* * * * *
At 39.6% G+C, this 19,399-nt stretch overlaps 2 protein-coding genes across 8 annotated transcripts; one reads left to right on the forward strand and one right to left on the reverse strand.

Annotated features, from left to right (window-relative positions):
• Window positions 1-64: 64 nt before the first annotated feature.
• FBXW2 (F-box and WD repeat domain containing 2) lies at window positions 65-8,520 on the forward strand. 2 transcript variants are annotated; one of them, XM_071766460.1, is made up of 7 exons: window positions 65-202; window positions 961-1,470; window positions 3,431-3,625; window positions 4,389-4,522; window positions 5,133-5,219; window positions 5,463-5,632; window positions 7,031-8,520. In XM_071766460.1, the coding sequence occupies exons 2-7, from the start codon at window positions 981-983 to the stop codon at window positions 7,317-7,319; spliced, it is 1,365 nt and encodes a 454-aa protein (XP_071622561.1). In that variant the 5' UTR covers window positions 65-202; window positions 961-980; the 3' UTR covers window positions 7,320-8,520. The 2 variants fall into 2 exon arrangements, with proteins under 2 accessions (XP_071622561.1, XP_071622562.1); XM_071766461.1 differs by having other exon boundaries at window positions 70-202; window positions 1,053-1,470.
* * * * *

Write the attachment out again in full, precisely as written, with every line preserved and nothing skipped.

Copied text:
At 39.6% G+C, this 19,399-nt stretch overlaps 2 protein-coding genes across 8 annotated transcripts; one reads left to right on the forward strand and one right to left on the reverse strand.

Annotated features, from left to right (window-relative positions):
• Window positions 1-64: 64 nt before the first annotated feature.
• FBXW2 (F-box and WD repeat domain containing 2) lies at window positions 65-8,520 on the forward strand. 2 transcript variants are annotated; one of them, XM_071766460.1, is made up of 7 exons: window positions 65-202; window positions 961-1,470; window positions 3,431-3,625; window positions 4,389-4,522; window positions 5,133-5,219; window positions 5,463-5,632; window positions 7,031-8,520. In XM_071766460.1, the coding sequence occupies exons 2-7, from the start codon at window positions 981-983 to the stop codon at window positions 7,317-7,319; spliced, it is 1,365 nt and encodes a 454-aa protein (XP_071622561.1). In that variant the 5' UTR covers window positions 65-202; window positions 961-980; the 3' UTR covers window positions 7,320-8,520. The 2 variants fall into 2 exon arrangements, with proteins under 2 accessions (XP_071622561.1, XP_071622562.1); XM_071766461.1 differs by having other exon boundaries at window positions 70-202; window positions 1,053-1,470.